Auditory-motor development is the ability to execute movements guided by the ears. Includes ear-hand coordination, ear-foot and ear-motor (both ears). Children who grow up listening to sounds (croaking frogs, barking dogs, flying planes, poetry, stories and music) will have well-developed auditory skills.
The ear (vestibular system) plays a central role in the development of language and movement. The whole body is directed by the ear as an auditory organ. When a child listens and looks attentively, he uses his entire body , and then can concentrate on what he needs from the environment for its development.
Listening is a skill that children must learn to become aware of the sounds of their environment. It leads to better attention skills, a good ear to learn to listen and well-developed hearing discrimination skills, an important ability to learn to read.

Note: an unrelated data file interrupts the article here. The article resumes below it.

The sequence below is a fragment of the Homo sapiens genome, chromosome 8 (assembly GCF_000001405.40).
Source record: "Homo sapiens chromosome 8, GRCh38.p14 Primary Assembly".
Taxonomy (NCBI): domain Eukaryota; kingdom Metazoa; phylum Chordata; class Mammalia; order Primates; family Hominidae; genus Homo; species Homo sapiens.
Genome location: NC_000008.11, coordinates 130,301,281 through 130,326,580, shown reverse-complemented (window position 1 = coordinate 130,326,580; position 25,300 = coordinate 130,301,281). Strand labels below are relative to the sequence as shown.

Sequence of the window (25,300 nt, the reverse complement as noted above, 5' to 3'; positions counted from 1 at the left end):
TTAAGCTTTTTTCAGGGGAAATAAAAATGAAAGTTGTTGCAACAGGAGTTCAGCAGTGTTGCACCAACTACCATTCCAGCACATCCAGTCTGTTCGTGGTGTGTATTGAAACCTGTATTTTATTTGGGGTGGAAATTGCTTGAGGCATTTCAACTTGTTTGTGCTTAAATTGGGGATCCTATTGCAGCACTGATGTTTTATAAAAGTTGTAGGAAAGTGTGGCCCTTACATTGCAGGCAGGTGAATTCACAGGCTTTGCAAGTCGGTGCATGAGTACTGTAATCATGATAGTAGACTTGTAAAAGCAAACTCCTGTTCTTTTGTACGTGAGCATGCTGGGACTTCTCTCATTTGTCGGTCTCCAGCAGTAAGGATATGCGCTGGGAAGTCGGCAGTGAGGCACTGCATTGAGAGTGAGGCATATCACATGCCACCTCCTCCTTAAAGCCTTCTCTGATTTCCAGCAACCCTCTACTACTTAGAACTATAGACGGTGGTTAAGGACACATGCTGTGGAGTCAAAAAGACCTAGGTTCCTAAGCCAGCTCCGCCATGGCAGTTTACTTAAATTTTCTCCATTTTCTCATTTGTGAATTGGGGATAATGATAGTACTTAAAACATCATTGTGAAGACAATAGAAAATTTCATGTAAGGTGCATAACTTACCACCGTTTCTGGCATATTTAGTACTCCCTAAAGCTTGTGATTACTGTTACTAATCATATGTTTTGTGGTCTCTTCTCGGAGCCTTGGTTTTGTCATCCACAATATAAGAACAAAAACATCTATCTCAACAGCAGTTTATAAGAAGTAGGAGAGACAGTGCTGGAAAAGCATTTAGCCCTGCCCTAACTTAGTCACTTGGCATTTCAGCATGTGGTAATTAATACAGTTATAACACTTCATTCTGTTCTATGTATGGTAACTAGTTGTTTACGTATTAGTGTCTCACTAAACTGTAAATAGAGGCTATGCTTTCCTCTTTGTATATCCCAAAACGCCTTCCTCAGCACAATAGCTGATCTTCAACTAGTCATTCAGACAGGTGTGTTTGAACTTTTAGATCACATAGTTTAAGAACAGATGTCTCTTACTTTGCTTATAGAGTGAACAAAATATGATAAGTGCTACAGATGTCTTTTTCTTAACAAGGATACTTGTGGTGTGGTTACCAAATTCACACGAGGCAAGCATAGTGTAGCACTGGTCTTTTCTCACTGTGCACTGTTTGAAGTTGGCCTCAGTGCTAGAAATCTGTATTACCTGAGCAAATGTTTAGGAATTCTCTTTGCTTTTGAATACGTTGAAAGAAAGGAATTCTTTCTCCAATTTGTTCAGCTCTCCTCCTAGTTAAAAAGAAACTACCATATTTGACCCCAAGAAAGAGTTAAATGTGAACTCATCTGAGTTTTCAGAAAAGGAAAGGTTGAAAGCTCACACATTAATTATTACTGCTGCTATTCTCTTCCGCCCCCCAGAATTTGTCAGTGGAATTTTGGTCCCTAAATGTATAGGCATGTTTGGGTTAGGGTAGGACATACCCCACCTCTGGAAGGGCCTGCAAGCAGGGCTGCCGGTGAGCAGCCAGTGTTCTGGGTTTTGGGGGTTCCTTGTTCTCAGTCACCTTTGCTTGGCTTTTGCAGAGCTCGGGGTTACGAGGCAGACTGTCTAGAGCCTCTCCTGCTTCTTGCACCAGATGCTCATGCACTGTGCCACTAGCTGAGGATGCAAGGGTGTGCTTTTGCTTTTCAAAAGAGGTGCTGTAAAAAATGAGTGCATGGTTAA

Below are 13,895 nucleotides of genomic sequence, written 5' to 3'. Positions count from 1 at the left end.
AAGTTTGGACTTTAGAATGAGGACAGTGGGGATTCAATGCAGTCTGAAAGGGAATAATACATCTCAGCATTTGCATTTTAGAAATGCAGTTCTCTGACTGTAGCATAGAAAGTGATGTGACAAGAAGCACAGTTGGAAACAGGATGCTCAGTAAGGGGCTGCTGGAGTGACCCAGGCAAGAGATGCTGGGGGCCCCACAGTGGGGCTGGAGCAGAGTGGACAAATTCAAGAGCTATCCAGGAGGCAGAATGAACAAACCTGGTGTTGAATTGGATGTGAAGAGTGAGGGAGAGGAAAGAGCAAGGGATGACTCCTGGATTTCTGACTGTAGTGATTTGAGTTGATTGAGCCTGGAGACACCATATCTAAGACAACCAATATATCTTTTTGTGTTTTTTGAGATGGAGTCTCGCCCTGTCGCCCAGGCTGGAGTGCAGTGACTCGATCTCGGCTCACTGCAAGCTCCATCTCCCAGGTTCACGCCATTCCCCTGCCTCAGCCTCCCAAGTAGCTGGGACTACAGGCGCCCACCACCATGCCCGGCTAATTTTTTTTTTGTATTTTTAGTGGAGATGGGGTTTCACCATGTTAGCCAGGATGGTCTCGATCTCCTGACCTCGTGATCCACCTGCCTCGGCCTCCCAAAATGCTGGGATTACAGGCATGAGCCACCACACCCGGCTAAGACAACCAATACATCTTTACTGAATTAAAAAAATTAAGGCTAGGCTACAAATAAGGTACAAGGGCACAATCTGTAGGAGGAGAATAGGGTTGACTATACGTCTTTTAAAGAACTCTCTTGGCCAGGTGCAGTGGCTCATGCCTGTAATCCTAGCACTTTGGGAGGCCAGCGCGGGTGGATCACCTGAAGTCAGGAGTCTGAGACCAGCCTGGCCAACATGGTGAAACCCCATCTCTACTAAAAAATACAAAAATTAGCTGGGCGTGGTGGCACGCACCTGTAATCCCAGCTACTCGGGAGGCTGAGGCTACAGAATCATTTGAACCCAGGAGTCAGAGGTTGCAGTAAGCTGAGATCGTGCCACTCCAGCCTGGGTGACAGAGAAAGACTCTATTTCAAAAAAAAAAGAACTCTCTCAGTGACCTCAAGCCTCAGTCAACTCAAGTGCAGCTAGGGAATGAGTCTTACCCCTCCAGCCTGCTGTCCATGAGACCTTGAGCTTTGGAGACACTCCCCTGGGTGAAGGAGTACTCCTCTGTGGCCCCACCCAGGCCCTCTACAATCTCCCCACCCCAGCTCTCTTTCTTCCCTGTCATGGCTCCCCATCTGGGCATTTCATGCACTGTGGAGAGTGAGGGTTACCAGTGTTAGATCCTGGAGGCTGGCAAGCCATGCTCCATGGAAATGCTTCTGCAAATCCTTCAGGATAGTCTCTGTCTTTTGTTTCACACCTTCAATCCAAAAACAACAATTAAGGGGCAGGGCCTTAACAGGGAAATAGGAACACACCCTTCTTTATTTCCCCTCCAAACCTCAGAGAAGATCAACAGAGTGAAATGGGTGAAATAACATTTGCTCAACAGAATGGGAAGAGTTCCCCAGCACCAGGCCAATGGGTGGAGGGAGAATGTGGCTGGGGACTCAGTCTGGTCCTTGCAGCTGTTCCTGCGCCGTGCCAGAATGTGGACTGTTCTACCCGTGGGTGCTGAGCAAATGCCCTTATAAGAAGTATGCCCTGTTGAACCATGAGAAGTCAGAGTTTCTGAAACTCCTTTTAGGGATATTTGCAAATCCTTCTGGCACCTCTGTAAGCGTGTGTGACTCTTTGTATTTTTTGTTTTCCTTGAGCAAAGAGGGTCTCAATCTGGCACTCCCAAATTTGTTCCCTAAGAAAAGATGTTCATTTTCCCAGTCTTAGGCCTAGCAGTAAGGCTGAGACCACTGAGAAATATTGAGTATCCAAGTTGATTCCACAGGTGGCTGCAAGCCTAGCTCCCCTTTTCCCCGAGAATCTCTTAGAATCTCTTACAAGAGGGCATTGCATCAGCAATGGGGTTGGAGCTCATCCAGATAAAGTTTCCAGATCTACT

This means that children learn to perceive sounds within words. Through musical activities, children can learn to hear similarities and differences in tone, volume and intensity; sounds, words and sentences; numbers; rhythm and distance.
Sequencing and auditory memorization means that what is heard can be stored and remembered significantly. This is also important for reading, as well as for auditory analysis: analyzing words or clapping syllables or sounds and auditory synthesis, adding sounds and syllables to form a word or pattern.
Finally, hearing closure means that children can process instructions in less than 4 seconds so that the contents are not lost. As you can see, auditory development also occurs thanks to music. Music should be an integral part of children’s lives as it will help them to have skills they otherwise could not get or would achieve it in a slower way.